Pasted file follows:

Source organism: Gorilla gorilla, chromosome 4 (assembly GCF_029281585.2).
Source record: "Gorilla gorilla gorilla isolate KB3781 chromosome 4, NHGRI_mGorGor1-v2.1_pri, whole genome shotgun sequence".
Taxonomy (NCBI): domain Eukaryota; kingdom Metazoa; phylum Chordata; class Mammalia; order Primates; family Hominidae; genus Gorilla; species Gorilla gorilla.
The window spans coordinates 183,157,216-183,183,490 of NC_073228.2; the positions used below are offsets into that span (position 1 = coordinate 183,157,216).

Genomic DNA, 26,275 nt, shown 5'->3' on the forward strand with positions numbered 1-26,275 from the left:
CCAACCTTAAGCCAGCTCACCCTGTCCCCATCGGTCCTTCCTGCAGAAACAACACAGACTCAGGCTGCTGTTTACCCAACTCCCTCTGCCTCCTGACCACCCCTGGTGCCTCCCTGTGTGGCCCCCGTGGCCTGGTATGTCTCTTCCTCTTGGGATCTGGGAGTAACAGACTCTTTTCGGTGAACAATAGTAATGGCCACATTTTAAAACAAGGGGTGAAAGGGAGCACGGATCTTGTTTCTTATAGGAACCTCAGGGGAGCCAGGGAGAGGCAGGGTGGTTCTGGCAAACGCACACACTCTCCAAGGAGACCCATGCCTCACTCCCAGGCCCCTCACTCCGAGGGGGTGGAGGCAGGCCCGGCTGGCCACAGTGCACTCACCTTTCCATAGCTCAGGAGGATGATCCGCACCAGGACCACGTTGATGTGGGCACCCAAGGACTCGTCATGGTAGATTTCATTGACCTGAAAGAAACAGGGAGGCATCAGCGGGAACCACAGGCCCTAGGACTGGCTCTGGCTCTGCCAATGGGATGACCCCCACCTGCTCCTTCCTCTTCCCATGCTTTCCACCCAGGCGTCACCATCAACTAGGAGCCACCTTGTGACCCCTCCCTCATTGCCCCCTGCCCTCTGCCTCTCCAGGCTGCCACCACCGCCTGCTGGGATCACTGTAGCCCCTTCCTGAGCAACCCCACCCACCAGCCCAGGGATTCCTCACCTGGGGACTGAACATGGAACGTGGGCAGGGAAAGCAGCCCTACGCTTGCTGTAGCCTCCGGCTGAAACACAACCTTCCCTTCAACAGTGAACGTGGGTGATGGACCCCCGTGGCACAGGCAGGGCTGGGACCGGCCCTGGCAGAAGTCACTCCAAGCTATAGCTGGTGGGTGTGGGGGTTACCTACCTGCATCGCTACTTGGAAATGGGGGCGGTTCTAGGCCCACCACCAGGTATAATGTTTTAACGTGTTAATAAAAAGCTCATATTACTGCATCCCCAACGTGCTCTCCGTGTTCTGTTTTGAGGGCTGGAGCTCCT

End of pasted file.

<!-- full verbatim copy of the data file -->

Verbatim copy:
Source organism: Gorilla gorilla, chromosome 4 (assembly GCF_029281585.2).
Source record: "Gorilla gorilla gorilla isolate KB3781 chromosome 4, NHGRI_mGorGor1-v2.1_pri, whole genome shotgun sequence".
Taxonomy (NCBI): domain Eukaryota; kingdom Metazoa; phylum Chordata; class Mammalia; order Primates; family Hominidae; genus Gorilla; species Gorilla gorilla.
The window spans coordinates 183,157,216-183,183,490 of NC_073228.2; the positions used below are offsets into that span (position 1 = coordinate 183,157,216).

Genomic DNA, 26,275 nt, shown 5'->3' on the forward strand with positions numbered 1-26,275 from the left:
CCAACCTTAAGCCAGCTCACCCTGTCCCCATCGGTCCTTCCTGCAGAAACAACACAGACTCAGGCTGCTGTTTACCCAACTCCCTCTGCCTCCTGACCACCCCTGGTGCCTCCCTGTGTGGCCCCCGTGGCCTGGTATGTCTCTTCCTCTTGGGATCTGGGAGTAACAGACTCTTTTCGGTGAACAATAGTAATGGCCACATTTTAAAACAAGGGGTGAAAGGGAGCACGGATCTTGTTTCTTATAGGAACCTCAGGGGAGCCAGGGAGAGGCAGGGTGGTTCTGGCAAACGCACACACTCTCCAAGGAGACCCATGCCTCACTCCCAGGCCCCTCACTCCGAGGGGGTGGAGGCAGGCCCGGCTGGCCACAGTGCACTCACCTTTCCATAGCTCAGGAGGATGATCCGCACCAGGACCACGTTGATGTGGGCACCCAAGGACTCGTCATGGTAGATTTCATTGACCTGAAAGAAACAGGGAGGCATCAGCGGGAACCACAGGCCCTAGGACTGGCTCTGGCTCTGCCAATGGGATGACCCCCACCTGCTCCTTCCTCTTCCCATGCTTTCCACCCAGGCGTCACCATCAACTAGGAGCCACCTTGTGACCCCTCCCTCATTGCCCCCTGCCCTCTGCCTCTCCAGGCTGCCACCACCGCCTGCTGGGATCACTGTAGCCCCTTCCTGAGCAACCCCACCCACCAGCCCAGGGATTCCTCACCTGGGGACTGAACATGGAACGTGGGCAGGGAAAGCAGCCCTACGCTTGCTGTAGCCTCCGGCTGAAACACAACCTTCCCTTCAACAGTGAACGTGGGTGATGGACCCCCGTGGCACAGGCAGGGCTGGGACCGGCCCTGGCAGAAGTCACTCCAAGCTATAGCTGGTGGGTGTGGGGGTTACCTACCTGCATCGCTACTTGGAAATGGGGGCGGTTCTAGGCCCACCACCAGGTATAATGTTTTAACGTGTTAATAAAAAGCTCATATTACTGCATCCCCAACGTGCTCTCCGTGTTCTGTTTTGAGGGCTGGAGCTCCT